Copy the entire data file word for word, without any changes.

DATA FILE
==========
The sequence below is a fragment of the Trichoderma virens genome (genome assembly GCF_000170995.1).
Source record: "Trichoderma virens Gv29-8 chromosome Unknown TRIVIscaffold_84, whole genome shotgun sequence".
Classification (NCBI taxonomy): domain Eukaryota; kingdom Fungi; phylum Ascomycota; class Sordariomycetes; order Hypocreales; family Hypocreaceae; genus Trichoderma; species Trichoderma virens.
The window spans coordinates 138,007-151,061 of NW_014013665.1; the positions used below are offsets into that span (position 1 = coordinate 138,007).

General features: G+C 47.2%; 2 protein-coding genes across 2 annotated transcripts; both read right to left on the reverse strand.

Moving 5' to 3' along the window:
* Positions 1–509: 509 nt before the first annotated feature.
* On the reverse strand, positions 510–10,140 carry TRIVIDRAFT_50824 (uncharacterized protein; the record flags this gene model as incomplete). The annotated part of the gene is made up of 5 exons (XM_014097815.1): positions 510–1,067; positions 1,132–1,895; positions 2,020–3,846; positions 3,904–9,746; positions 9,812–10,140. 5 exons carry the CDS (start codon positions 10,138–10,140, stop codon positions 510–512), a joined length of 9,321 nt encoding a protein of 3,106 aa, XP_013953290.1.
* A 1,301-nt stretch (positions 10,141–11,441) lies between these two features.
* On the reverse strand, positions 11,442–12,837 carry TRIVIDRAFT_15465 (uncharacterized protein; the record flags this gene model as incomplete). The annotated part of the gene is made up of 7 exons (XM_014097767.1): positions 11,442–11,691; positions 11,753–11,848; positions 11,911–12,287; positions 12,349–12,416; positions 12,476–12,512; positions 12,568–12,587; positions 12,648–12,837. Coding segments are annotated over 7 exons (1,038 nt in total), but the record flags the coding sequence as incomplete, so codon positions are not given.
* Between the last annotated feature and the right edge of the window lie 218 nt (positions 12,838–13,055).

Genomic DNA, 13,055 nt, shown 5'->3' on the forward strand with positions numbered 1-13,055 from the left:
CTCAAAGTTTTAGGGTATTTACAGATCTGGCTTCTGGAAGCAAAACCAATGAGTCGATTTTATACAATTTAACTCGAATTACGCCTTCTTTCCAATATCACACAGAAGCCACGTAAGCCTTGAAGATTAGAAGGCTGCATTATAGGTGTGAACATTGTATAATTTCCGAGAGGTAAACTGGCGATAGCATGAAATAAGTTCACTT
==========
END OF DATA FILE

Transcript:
The sequence below is a fragment of the Trichoderma virens genome (genome assembly GCF_000170995.1).
Source record: "Trichoderma virens Gv29-8 chromosome Unknown TRIVIscaffold_84, whole genome shotgun sequence".
Classification (NCBI taxonomy): domain Eukaryota; kingdom Fungi; phylum Ascomycota; class Sordariomycetes; order Hypocreales; family Hypocreaceae; genus Trichoderma; species Trichoderma virens.
The window spans coordinates 138,007-151,061 of NW_014013665.1; the positions used below are offsets into that span (position 1 = coordinate 138,007).

General features: G+C 47.2%; 2 protein-coding genes across 2 annotated transcripts; both read right to left on the reverse strand.

Moving 5' to 3' along the window:
* Positions 1–509: 509 nt before the first annotated feature.
* On the reverse strand, positions 510–10,140 carry TRIVIDRAFT_50824 (uncharacterized protein; the record flags this gene model as incomplete). The annotated part of the gene is made up of 5 exons (XM_014097815.1): positions 510–1,067; positions 1,132–1,895; positions 2,020–3,846; positions 3,904–9,746; positions 9,812–10,140. 5 exons carry the CDS (start codon positions 10,138–10,140, stop codon positions 510–512), a joined length of 9,321 nt encoding a protein of 3,106 aa, XP_013953290.1.
* A 1,301-nt stretch (positions 10,141–11,441) lies between these two features.
* On the reverse strand, positions 11,442–12,837 carry TRIVIDRAFT_15465 (uncharacterized protein; the record flags this gene model as incomplete). The annotated part of the gene is made up of 7 exons (XM_014097767.1): positions 11,442–11,691; positions 11,753–11,848; positions 11,911–12,287; positions 12,349–12,416; positions 12,476–12,512; positions 12,568–12,587; positions 12,648–12,837. Coding segments are annotated over 7 exons (1,038 nt in total), but the record flags the coding sequence as incomplete, so codon positions are not given.
* Between the last annotated feature and the right edge of the window lie 218 nt (positions 12,838–13,055).

Genomic DNA, 13,055 nt, shown 5'->3' on the forward strand with positions numbered 1-13,055 from the left:
CTCAAAGTTTTAGGGTATTTACAGATCTGGCTTCTGGAAGCAAAACCAATGAGTCGATTTTATACAATTTAACTCGAATTACGCCTTCTTTCCAATATCACACAGAAGCCACGTAAGCCTTGAAGATTAGAAGGCTGCATTATAGGTGTGAACATTGTATAATTTCCGAGAGGTAAACTGGCGATAGCATGAAATAAGTTCACTT